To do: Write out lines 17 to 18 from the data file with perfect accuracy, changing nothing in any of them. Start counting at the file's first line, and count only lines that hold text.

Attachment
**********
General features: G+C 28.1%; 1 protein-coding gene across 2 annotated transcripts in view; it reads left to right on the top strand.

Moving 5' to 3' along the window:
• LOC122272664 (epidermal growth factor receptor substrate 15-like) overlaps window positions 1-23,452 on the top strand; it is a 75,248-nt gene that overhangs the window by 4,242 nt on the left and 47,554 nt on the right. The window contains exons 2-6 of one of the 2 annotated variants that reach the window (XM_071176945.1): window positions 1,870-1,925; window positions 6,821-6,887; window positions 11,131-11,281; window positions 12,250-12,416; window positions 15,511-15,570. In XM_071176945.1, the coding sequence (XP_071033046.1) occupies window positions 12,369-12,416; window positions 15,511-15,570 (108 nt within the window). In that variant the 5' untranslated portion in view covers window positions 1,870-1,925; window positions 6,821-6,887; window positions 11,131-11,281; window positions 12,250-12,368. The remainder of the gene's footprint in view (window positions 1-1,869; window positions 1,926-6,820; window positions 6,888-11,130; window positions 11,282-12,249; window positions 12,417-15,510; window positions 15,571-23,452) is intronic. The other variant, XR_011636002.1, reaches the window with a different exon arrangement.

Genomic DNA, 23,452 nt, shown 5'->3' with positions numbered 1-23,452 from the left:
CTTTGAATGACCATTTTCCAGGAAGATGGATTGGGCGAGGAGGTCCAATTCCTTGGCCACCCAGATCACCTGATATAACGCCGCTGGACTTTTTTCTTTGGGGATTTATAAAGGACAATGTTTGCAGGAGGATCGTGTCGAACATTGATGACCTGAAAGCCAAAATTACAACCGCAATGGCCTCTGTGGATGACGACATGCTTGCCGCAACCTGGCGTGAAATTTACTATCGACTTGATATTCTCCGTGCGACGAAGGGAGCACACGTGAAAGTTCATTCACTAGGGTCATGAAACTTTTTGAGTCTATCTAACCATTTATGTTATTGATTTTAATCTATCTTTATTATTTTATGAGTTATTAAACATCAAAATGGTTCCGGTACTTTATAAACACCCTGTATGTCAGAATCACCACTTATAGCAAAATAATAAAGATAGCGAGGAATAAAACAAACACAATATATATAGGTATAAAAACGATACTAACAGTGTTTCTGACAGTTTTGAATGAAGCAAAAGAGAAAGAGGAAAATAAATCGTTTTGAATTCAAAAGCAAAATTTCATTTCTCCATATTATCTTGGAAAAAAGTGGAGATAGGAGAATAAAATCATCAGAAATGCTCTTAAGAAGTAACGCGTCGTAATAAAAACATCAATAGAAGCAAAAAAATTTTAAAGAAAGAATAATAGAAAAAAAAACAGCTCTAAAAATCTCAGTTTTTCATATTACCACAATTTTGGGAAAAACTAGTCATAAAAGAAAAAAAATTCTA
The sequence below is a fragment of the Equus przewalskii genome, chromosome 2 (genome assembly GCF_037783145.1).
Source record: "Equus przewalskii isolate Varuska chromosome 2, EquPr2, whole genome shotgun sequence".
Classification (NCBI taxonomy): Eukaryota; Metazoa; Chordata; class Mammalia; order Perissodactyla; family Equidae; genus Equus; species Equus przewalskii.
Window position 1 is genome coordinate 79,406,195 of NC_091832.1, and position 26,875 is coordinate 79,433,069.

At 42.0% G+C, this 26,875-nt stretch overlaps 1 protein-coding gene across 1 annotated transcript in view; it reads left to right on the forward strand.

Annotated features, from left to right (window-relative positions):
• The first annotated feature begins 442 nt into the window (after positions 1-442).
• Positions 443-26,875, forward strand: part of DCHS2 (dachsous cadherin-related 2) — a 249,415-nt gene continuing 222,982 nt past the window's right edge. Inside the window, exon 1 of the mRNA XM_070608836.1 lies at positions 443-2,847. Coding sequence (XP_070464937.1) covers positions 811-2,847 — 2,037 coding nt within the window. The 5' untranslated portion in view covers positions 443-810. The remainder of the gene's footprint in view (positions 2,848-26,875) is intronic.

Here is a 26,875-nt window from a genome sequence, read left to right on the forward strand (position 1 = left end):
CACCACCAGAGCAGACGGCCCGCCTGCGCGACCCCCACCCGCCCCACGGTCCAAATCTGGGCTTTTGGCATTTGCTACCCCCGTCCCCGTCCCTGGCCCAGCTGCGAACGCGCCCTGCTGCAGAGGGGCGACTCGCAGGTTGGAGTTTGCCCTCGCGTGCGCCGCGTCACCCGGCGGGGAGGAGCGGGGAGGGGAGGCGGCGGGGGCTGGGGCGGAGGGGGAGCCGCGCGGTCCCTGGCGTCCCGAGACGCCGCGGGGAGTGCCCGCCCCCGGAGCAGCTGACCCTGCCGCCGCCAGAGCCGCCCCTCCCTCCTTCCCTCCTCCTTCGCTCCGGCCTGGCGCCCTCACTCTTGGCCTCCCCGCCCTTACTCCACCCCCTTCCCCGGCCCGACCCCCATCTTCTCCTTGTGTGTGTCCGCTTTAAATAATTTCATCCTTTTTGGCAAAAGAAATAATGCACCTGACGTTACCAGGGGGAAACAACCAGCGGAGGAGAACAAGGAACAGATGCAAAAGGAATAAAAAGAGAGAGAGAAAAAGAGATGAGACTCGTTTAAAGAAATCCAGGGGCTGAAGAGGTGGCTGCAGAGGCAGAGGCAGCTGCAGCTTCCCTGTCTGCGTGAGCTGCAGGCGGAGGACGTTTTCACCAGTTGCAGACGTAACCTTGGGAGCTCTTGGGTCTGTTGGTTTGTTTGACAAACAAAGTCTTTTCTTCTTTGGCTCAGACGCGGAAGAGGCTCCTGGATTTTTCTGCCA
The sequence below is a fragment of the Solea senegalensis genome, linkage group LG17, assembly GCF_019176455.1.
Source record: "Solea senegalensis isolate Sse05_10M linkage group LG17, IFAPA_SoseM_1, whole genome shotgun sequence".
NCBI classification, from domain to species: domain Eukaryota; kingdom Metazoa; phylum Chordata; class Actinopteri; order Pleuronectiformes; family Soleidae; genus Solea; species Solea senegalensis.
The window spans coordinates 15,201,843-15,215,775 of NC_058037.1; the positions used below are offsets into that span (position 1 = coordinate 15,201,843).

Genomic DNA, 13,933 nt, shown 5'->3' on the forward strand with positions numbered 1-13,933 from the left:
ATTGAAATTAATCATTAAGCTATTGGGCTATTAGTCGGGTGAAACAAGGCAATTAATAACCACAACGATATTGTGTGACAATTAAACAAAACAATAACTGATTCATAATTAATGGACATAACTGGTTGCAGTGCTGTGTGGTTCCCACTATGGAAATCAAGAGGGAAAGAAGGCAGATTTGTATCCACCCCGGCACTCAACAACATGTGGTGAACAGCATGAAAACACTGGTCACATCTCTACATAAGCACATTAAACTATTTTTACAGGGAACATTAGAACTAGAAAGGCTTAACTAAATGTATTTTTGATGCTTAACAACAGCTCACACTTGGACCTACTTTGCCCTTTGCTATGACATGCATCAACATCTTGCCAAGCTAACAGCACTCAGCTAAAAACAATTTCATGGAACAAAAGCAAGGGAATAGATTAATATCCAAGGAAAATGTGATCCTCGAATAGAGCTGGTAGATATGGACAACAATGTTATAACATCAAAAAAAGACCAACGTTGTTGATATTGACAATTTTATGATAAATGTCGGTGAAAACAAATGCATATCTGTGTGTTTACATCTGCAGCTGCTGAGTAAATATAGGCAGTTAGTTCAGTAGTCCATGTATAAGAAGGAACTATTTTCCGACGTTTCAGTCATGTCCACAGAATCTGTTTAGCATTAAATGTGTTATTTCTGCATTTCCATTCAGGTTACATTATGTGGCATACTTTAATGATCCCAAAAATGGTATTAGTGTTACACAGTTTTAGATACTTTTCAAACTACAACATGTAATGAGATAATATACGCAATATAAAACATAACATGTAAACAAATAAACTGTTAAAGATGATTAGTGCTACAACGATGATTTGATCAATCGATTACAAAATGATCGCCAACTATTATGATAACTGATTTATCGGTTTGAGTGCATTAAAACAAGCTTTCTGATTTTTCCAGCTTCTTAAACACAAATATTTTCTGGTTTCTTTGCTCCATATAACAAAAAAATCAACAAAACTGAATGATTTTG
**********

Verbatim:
Source record: "Solea senegalensis isolate Sse05_10M linkage group LG17, IFAPA_SoseM_1, whole genome shotgun sequence".
NCBI classification, from domain to species: domain Eukaryota; kingdom Metazoa; phylum Chordata; class Actinopteri; order Pleuronectiformes; family Soleidae; genus Solea; species Solea senegalensis.